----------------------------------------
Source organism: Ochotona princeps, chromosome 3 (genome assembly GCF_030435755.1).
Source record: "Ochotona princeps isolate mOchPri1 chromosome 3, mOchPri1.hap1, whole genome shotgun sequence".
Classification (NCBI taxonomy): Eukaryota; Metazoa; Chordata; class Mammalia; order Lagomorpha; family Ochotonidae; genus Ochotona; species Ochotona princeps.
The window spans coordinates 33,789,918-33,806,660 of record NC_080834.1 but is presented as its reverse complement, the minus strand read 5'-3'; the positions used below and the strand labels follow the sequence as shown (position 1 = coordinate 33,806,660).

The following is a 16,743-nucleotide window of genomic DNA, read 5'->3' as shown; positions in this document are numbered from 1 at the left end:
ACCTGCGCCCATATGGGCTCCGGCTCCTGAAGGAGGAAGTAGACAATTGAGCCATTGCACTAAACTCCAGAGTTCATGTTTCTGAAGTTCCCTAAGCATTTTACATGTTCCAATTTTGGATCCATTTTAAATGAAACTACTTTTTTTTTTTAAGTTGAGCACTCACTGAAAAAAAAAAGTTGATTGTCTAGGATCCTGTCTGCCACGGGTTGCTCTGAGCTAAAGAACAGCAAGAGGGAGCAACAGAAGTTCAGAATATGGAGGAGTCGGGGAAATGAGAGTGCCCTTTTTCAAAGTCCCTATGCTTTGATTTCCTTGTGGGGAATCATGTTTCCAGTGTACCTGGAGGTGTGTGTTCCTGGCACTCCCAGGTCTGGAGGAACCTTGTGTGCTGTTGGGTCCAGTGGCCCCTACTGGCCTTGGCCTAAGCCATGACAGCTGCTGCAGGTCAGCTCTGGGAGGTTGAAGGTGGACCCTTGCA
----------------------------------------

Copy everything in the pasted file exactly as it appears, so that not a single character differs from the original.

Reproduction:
Source organism: Ochotona princeps, chromosome 3 (genome assembly GCF_030435755.1).
Source record: "Ochotona princeps isolate mOchPri1 chromosome 3, mOchPri1.hap1, whole genome shotgun sequence".
Classification (NCBI taxonomy): Eukaryota; Metazoa; Chordata; class Mammalia; order Lagomorpha; family Ochotonidae; genus Ochotona; species Ochotona princeps.
The window spans coordinates 33,789,918-33,806,660 of record NC_080834.1 but is presented as its reverse complement, the minus strand read 5'-3'; the positions used below and the strand labels follow the sequence as shown (position 1 = coordinate 33,806,660).

The following is a 16,743-nucleotide window of genomic DNA, read 5'->3' as shown; positions in this document are numbered from 1 at the left end:
ACCTGCGCCCATATGGGCTCCGGCTCCTGAAGGAGGAAGTAGACAATTGAGCCATTGCACTAAACTCCAGAGTTCATGTTTCTGAAGTTCCCTAAGCATTTTACATGTTCCAATTTTGGATCCATTTTAAATGAAACTACTTTTTTTTTTTAAGTTGAGCACTCACTGAAAAAAAAAAGTTGATTGTCTAGGATCCTGTCTGCCACGGGTTGCTCTGAGCTAAAGAACAGCAAGAGGGAGCAACAGAAGTTCAGAATATGGAGGAGTCGGGGAAATGAGAGTGCCCTTTTTCAAAGTCCCTATGCTTTGATTTCCTTGTGGGGAATCATGTTTCCAGTGTACCTGGAGGTGTGTGTTCCTGGCACTCCCAGGTCTGGAGGAACCTTGTGTGCTGTTGGGTCCAGTGGCCCCTACTGGCCTTGGCCTAAGCCATGACAGCTGCTGCAGGTCAGCTCTGGGAGGTTGAAGGTGGACCCTTGCA